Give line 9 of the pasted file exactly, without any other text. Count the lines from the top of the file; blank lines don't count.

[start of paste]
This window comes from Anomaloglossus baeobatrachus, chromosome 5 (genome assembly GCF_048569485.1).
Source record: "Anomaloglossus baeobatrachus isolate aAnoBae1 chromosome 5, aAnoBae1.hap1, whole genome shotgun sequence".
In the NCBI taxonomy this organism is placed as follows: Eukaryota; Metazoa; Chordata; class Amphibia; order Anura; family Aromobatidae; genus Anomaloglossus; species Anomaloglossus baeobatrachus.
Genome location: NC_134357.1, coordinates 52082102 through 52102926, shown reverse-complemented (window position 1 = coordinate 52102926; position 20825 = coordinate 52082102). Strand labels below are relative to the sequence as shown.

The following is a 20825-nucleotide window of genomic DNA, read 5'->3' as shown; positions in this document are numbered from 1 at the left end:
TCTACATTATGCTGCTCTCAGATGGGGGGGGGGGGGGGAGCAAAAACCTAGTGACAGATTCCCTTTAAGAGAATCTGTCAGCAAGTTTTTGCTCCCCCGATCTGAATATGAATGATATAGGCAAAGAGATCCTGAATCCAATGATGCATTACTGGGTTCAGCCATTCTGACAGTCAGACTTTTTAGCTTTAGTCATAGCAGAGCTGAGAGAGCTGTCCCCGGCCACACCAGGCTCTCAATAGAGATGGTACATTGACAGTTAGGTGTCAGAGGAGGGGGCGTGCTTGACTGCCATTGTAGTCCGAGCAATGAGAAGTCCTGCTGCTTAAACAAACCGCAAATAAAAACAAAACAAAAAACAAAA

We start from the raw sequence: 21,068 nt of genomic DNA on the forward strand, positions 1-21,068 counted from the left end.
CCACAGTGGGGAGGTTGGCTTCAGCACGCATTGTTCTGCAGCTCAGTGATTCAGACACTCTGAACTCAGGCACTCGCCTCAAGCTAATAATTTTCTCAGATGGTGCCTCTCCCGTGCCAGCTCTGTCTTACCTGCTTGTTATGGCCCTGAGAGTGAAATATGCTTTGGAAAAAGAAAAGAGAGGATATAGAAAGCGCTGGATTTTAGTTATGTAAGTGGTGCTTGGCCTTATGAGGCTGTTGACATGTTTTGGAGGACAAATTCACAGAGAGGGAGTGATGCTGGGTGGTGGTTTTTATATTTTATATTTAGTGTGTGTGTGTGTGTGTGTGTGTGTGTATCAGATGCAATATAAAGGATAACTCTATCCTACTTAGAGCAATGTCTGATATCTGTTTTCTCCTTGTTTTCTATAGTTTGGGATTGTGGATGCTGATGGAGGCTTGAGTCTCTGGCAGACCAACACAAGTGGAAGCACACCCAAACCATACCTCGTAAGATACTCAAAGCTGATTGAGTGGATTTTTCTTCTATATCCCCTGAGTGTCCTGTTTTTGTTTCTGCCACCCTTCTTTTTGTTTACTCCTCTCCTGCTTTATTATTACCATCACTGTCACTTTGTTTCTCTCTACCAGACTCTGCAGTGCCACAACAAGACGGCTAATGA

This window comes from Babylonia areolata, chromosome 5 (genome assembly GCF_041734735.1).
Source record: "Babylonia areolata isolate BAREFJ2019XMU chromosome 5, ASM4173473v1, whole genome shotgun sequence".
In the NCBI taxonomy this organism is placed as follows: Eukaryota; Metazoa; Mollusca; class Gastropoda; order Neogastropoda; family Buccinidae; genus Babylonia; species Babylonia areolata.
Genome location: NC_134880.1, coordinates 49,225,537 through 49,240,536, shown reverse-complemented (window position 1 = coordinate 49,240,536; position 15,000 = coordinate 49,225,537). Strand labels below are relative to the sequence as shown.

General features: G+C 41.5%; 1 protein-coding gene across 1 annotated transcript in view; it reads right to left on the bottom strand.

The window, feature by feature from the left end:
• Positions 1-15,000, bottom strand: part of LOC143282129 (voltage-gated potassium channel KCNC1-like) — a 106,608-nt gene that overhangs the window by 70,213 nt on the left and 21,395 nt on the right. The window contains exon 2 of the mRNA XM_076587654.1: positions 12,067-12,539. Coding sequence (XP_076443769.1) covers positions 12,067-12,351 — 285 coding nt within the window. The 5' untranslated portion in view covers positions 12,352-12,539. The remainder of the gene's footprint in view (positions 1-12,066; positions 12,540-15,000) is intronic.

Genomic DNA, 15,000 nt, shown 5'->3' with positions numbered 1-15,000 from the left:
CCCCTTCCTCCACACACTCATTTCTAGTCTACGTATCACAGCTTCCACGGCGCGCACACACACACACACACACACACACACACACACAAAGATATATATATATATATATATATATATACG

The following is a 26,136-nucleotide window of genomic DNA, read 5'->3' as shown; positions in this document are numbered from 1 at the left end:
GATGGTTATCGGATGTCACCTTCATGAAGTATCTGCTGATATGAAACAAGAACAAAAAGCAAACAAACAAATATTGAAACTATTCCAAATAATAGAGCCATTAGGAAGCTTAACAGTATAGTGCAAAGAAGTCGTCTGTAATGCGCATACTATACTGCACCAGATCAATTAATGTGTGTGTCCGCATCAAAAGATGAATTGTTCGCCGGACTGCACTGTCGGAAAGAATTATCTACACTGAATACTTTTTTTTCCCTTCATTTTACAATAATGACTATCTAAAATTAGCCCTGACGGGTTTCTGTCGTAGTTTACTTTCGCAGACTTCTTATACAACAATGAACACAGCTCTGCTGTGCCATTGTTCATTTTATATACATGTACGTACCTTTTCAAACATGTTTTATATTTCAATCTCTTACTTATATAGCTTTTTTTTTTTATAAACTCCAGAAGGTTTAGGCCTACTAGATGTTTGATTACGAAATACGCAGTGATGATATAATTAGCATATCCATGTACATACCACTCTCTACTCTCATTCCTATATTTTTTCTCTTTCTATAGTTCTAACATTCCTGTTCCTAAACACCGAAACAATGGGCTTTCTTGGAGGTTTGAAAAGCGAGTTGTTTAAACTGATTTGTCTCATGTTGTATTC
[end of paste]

This window comes from Babylonia areolata, chromosome 5 (genome assembly GCF_041734735.1).